We had a fruit fly episode at work last week. We trapped and did not release.
It all began when Emily came back from maternity leave and discovered a co-worker had left old food in her office refrigerator. Emily carefully wrapped up the rotting fruit and threw it away but a couple of fruit flies escaped.
For two days we barely noticed them. A single fruit fly would appear at mealtimes and disappear afterward. By Thursday however the single fruit fly became two and one of them never went away.
I’m no expert on fruit fly identification but these seemed to be Drosophila melanogaster nicknamed “vinegar flies” because they’re especially attracted to vinegar, a by-product of the rotting fruit which is their favorite food. Here’s a close-up from Wikimedia.
D. melanogaster is well studied. For more than 100 years it’s been the subject of genetic research because its traits are easy to parse out and it reproduces quickly. At warm room temperature (77oF) a newly laid egg becomes a breeding adult in only 8.5 days. The adults live about three weeks during which time the females can lay 100 eggs per day. The D. melanogaster population can quickly get out of hand if you don’t have swallows and flycatchers around to eat them.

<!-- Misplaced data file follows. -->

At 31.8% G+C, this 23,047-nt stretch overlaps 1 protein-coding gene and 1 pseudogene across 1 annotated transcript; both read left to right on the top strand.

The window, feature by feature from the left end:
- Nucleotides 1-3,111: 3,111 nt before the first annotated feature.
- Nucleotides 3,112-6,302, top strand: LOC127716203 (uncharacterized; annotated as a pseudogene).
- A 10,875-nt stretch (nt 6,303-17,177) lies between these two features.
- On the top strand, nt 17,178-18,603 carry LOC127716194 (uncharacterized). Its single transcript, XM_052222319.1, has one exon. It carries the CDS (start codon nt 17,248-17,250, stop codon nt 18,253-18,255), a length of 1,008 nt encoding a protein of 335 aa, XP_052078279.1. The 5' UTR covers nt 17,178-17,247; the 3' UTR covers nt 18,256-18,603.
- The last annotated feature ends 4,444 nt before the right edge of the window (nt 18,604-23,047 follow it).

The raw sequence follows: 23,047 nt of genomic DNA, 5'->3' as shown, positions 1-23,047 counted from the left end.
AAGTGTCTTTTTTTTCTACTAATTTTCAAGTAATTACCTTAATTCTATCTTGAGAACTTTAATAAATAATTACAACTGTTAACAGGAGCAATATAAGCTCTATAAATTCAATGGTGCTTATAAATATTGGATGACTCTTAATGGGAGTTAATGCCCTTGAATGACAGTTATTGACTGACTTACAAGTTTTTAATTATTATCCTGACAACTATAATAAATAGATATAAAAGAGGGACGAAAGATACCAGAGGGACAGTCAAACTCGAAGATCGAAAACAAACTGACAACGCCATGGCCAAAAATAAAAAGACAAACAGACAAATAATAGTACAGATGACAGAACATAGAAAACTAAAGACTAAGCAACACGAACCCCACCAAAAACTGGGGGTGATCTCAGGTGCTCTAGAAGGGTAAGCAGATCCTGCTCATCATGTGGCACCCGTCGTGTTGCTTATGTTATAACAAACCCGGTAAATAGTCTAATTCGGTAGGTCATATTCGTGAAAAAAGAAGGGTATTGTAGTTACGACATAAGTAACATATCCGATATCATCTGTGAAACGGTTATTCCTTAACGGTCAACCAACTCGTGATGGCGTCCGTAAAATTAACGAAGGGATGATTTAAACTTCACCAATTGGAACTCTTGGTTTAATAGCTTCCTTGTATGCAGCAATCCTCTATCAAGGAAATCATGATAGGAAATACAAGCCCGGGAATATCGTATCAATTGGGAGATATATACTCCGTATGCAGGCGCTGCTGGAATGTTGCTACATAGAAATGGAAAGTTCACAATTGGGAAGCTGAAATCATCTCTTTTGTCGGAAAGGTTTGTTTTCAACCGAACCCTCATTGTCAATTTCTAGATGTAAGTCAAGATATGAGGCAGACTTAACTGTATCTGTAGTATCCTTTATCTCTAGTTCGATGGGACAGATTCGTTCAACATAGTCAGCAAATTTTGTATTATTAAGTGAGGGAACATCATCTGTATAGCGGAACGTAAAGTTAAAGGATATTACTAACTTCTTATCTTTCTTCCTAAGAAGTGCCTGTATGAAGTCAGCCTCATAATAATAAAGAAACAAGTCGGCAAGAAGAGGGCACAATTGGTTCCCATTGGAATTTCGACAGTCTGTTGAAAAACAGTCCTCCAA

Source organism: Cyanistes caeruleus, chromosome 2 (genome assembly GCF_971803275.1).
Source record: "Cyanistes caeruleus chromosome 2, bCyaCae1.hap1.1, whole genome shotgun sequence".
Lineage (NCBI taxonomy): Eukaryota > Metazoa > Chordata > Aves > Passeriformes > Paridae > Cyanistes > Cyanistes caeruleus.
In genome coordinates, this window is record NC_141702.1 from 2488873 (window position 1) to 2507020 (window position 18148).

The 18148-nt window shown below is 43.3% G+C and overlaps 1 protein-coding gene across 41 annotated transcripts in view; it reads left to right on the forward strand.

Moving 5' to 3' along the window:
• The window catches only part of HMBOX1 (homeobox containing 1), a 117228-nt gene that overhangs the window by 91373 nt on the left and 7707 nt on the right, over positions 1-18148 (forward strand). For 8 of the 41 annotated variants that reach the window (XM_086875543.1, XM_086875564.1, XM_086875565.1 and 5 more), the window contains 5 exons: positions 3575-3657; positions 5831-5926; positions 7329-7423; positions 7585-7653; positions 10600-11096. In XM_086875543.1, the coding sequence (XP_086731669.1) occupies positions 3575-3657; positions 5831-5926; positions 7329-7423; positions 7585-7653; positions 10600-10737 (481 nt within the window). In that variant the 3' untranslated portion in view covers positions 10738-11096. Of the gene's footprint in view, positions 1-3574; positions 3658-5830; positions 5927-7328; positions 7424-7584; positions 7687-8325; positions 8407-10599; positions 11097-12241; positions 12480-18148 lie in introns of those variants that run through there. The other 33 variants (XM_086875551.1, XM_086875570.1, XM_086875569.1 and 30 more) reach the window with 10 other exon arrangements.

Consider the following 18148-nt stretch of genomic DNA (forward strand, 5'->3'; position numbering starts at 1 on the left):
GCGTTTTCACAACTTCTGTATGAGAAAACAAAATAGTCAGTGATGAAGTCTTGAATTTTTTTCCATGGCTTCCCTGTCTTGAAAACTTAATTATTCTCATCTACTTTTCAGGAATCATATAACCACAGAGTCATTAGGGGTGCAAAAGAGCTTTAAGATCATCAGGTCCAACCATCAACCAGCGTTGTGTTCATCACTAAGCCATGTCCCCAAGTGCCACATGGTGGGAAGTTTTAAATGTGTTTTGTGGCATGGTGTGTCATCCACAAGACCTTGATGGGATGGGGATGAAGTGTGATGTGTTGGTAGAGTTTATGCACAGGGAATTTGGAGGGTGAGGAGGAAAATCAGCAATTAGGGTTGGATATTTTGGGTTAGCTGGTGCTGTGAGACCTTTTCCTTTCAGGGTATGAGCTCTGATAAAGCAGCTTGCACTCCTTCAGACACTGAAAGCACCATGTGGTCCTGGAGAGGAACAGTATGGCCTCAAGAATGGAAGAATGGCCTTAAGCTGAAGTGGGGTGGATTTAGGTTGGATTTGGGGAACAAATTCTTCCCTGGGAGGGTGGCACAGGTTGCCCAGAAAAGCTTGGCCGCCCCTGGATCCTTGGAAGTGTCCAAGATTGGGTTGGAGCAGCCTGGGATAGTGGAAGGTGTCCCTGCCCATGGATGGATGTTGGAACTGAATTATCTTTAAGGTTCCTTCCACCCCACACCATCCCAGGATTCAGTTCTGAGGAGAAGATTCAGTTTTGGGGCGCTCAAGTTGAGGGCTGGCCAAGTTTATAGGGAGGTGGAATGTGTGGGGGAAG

Fortunately Emily knew exactly what to do. She taught us how to make vinegar traps, as in…
- Pour a little vinegar in the bottom of a cup
- Cover the top, leaving only a small hole. We used tape to cover the cups.
- Wait for the flies to fly in and never come out.
Emily supplied the plastic cups. We supplied the tape and vinegar. All we had was balsamic vinegar — very dark.
The first photo shows what our traps looked like from the side. The photo below shows them from the top. Because we used tape, the trap hole is a triangle.
My traps caught nothing for hours. Emily’s caught many.
When she left for the day Emily threw away her traps so the next day was quite a success for mine. Using their keen sense of smell, the flies flew further to find the vinegar. In a matter of seconds they could find a new food source down the hallway, the equivalent of a human smelling food and traveling seven miles.
My traps’ success is shown below with three circled fruit flies. And what are those tiny dark specks near the flies? Eggs!
Without birds to eat the flies, vinegar traps will have to do.
(close-up of D. melanogaster from Wikimedia Commons, all other photos by Kate St. John)